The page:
And the primary goal of this team is for the players to make enough plays, to get noticed by some recruiter, who’s going to call them up to a college where they do have housing and they do have a meal plan and there’s more resources for that student so that they can continue to exercise their game and ply their trade as it were, but also have a better chance of getting a better education so they can move their way through the world. So the whole system is organized to try to make lives better for these college students who, as I said, don’t all come from the most prosperous or privileged backgrounds. So it’s in and of itself already, a pretty amazing story of human drama and the effort to overcome hardship, but it’s made extraordinary, in my opinion, by the fact that the season that they’re filming was the 2019 season.
And in the 2018 season, the Laney college Eagles won the national championship for the junior college football league in the United States. So we’re encountering the story of this drama, the team, some of the same players, but some new players trying to continue to make their best effort, listen to their coach, win their games, knowing that they are also the defending national champions of the junior college football league. And the thing that keeps standing out to me about it is just because you won the national championship last year, doesn’t mean you can’t lose this year. And I was thinking about that when I was thinking about these stories of Jesus coming to his disciples after he’s already died and been resurrected, which in our theological tradition means he has already won the galactic cosmic victory over sin and death. He didn’t just win the regional state or national championship. He won the global solar systemic galactic and universal championship in all worlds throughout all time, Jesus, by his death and resurrection has conquered sin and death.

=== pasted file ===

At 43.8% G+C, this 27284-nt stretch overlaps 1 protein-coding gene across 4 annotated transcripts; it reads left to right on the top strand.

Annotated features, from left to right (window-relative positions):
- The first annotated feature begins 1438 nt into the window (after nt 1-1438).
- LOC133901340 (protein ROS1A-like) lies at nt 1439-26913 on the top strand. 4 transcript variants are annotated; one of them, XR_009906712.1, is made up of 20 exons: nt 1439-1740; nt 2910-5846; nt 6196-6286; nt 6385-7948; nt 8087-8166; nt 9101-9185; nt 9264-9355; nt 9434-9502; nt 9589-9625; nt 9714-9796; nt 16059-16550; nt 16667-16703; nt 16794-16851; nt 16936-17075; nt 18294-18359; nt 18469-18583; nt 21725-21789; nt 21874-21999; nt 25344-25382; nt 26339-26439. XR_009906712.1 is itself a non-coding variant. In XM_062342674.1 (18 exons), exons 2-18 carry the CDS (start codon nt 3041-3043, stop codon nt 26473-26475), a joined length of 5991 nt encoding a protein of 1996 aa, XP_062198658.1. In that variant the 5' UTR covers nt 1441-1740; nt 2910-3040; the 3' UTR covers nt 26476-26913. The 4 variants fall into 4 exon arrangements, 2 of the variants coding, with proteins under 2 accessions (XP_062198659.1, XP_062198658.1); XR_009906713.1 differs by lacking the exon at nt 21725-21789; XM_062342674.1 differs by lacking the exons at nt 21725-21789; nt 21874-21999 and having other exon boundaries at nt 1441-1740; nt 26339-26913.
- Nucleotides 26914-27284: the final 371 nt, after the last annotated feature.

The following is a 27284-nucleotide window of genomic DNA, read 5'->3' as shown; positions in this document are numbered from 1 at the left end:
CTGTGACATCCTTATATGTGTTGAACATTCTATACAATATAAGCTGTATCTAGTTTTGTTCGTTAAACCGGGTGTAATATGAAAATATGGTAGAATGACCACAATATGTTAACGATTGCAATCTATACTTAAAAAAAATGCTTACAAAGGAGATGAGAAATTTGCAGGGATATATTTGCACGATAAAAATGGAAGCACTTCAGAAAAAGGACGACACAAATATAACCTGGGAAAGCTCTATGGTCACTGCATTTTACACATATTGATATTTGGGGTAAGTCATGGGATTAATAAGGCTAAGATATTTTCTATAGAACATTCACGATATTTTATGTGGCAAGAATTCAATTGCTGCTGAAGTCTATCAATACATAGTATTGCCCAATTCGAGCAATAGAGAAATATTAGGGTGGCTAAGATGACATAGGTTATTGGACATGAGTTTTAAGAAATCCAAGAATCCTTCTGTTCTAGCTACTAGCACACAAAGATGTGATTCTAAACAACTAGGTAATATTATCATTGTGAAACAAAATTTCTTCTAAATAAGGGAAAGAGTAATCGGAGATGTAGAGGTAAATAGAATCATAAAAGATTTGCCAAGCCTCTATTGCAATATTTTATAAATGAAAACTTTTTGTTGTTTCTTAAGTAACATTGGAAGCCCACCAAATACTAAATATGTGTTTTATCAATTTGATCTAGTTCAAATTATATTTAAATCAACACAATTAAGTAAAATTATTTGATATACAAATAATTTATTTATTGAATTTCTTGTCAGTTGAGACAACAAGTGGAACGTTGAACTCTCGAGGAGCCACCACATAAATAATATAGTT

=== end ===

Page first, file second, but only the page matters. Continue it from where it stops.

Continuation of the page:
So if that’s the case, why is there still so much suffering, heartbreak, pain, violence, and sin in the world? Why is there still so much to do?
Well, I guess I would say, I think it’s because the victory that Jesus achieved is not one that he achieved for his own sake. And our God is not a God who does the work for us, but our God is a God who gives us what we need so that we can share in God’s sacred work of redeeming the whole world in this way. We get to experience for ourselves what victory feels like. We get to experience for ourselves, the taste of that championship celebration we get to wear as it were our own championship ring, but only if we play the game, only if we put our hearts into it, only if we make that effort only if we’re willing to do the work, we might like to think that the victory that Jesus achieved by his death and resurrection is one that allows us simply to bask in his glory and live in a kind of perpetual state of championship celebration.
But I think if we think that’s the case, we’re diluting ourselves and we’re letting our opponents rack up all the points. While we sit by on the sidelines, celebrating our apparent victory. I don’t think that’s how it works. Jesus shows us what victory looks like and then turns to us and says, peace, be with you. Now it’s your turn. So we might chafe it that we might want it to be the case that the victory was won once and for all. And there’s nothing more to do. And we who call ourselves Jesus followers are just the people who celebrate his victory with him and we’re done. And it’s somehow all those other people that are making problems for the world.